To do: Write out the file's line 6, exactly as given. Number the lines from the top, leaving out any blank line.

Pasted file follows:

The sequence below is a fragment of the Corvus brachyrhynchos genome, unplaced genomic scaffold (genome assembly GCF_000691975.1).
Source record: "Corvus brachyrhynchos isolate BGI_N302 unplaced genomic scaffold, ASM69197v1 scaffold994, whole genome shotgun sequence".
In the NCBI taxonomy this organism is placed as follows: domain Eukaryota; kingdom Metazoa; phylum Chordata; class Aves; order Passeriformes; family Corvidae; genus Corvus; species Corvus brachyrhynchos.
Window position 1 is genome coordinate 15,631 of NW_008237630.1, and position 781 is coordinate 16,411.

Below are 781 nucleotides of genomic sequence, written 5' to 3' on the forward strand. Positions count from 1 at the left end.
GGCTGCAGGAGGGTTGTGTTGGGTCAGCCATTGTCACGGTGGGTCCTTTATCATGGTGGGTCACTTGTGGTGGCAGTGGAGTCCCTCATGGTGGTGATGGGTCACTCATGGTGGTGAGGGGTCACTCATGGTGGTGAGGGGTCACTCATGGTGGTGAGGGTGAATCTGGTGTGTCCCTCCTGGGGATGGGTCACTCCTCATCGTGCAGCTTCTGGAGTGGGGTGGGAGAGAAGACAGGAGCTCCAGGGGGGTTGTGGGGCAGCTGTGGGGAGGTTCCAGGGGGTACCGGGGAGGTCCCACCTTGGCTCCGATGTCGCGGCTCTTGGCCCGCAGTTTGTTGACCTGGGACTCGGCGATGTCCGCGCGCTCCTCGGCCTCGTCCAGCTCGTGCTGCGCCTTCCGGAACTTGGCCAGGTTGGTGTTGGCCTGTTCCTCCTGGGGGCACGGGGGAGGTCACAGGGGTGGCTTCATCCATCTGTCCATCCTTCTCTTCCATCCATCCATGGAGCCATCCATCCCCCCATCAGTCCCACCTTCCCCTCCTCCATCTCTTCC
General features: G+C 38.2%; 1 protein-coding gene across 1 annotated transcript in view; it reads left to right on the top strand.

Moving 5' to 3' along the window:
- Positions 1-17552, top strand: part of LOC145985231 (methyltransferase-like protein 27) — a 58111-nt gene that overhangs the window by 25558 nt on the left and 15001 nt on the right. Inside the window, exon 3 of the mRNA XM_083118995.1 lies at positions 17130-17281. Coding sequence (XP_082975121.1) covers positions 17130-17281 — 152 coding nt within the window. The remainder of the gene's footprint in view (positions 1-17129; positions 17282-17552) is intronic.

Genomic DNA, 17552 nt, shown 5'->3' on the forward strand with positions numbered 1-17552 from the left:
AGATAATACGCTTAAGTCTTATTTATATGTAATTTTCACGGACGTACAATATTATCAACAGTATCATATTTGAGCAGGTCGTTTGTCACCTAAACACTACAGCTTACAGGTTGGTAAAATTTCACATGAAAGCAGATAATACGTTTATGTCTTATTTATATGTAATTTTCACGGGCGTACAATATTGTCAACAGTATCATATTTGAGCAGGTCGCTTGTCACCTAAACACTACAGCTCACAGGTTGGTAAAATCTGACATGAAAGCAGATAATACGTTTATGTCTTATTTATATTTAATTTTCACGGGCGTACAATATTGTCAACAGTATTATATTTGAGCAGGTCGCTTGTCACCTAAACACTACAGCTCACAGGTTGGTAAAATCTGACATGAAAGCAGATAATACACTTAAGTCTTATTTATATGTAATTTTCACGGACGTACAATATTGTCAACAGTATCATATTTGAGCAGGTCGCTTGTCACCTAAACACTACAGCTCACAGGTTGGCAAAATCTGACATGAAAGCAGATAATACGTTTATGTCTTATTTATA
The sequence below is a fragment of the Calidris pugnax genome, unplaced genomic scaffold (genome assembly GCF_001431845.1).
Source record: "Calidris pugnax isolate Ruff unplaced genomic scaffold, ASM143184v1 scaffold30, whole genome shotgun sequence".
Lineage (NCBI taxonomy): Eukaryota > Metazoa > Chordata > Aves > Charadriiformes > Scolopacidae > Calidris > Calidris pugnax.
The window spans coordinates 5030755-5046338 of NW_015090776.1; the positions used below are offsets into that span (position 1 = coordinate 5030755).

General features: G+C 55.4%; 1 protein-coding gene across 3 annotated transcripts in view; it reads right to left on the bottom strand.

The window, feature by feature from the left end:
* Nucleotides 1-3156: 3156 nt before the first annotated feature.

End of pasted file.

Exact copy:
GGCTGCAGGAGGGTTGTGTTGGGTCAGCCATTGTCACGGTGGGTCCTTTATCATGGTGGGTCACTTGTGGTGGCAGTGGAGTCCCTCATGGTGGTGATGGGTCACTCATGGTGGTGAGGGGTCACTCATGGTGGTGAGGGGTCACTCATGGTGGTGAGGGTGAATCTGGTGTGTCCCTCCTGGGGATGGGTCACTCCTCATCGTGCAGCTTCTGGAGTGGGGTGGGAGAGAAGACAGGAGCTCCAGGGGGGTTGTGGGGCAGCTGTGGGGAGGTTCCAGGGGGTACCGGGGAGGTCCCACCTTGGCTCCGATGTCGCGGCTCTTGGCCCGCAGTTTGTTGACCTGGGACTCGGCGATGTCCGCGCGCTCCTCGGCCTCGTCCAGCTCGTGCTGCGCCTTCCGGAACTTGGCCAGGTTGGTGTTGGCCTGTTCCTCCTGGGGGCACGGGGGAGGTCACAGGGGTGGCTTCATCCATCTGTCCATCCTTCTCTTCCATCCATCCATGGAGCCATCCATCCCCCCATCAGTCCCACCTTCCCCTCCTCCATCTCTTCC